Lines 2 and 3 are the meat of the crossover. Essentially I’m picking a random index to split the list of each lineup coming in and squishing them together to make a new lineup. This does mean that my crossover rate is 100%.

This resulting lineup can contain duplicate RBs or WRs. I added a few extra lines to ensure duplicate players are replaced with another random player of the same position that’s not already in the lineup.

# Mutation

Here, I randomly swap each gene, or player, in the lineup with another player of the same position based on the mutation rate.

def _handle_mutation_in(self, lineup: Lineup) -> Lineup: for index, player in enumerate(lineup): if random.randint(0, 100) < self.mutation_rate: # picking new random player of same position not already in lineup lineup[index] = self.__randomly_choose_player_not_in(lineup, player.position) return lineup

# Filtering Valid Lineups

Remember how in the search code I had placed an option to keep an offspring or not? It wasn’t needed in the Quadratic GA example, but this problem has extra constraints. We must respect the limits of a lineup as FanDuel dictates: that the lineup doesn’t exceed the salary cap, that no lineup can have more than 3 players from the same team, and each lineup must consist of 1QB, 2RB, 3WR, 1TE, 1D, and 1K. If the lineup isn’t valid, the offspring will be discarded and the reproduction cycle will start again and create another individual to fill its place.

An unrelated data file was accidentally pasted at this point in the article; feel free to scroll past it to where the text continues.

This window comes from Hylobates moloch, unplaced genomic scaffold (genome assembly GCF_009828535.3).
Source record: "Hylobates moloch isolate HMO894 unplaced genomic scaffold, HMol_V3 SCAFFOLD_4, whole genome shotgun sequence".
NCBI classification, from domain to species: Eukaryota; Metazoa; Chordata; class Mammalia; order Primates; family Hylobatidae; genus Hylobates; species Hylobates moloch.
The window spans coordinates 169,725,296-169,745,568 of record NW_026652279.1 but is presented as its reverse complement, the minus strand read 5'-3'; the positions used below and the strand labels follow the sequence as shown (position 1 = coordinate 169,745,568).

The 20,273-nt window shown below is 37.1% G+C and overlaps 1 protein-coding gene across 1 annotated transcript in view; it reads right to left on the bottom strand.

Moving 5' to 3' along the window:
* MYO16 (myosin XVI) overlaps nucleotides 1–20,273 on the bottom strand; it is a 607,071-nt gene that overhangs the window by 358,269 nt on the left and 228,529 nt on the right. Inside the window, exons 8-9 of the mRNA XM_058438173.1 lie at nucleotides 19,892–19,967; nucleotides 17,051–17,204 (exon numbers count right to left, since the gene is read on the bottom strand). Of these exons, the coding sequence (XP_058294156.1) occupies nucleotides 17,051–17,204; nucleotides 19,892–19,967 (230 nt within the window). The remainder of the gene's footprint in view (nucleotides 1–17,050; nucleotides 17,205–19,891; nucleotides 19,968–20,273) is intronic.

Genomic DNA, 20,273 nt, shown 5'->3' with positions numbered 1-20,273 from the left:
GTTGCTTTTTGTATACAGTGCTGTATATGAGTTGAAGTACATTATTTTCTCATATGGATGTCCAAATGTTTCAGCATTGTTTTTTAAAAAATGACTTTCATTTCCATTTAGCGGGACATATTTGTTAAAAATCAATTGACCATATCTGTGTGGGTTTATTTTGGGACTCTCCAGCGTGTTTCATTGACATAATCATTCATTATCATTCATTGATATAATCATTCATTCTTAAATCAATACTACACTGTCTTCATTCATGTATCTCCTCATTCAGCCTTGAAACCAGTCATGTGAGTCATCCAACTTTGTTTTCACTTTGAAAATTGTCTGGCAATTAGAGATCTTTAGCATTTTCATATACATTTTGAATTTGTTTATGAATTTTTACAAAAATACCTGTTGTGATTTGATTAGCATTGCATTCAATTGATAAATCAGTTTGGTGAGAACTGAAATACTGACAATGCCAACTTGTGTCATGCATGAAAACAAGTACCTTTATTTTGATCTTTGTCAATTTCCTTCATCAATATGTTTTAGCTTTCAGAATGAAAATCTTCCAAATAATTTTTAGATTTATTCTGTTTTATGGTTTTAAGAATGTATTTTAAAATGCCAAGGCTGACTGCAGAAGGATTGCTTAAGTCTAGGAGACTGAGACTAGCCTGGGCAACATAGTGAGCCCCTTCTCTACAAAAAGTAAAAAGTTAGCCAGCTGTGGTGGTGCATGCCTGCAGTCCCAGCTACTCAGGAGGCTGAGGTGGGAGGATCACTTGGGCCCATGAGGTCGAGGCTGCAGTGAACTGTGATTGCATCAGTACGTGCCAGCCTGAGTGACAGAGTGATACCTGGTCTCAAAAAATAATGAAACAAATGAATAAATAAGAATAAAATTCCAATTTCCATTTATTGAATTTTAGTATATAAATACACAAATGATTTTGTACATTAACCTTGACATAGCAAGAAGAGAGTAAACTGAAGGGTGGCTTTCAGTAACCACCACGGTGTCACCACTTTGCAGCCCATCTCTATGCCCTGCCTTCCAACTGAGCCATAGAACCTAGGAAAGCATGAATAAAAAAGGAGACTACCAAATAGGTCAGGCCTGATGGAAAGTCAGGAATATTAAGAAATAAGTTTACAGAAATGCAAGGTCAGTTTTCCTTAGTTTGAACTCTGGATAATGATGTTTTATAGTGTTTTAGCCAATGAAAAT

def _should_exclude(self, lineup: Lineup) -> bool: def count_position(position: str) -> bool: return sum(player.position == position for player in lineup) return not ( sum(player.salary for player in lineup) < self._salary_cap and count_position('QB') == 1 and count_position('RB') == 2 and count_position('WR') == 3 and count_position('TE') == 1 and count_position('D') == 1 and count_position('K') == 1 and len(set(lineup)) == 9 and max(sum(1 for player in lineup if player.team == team) for team in {player.team for player in lineup}) <= 3 )

# Evaluation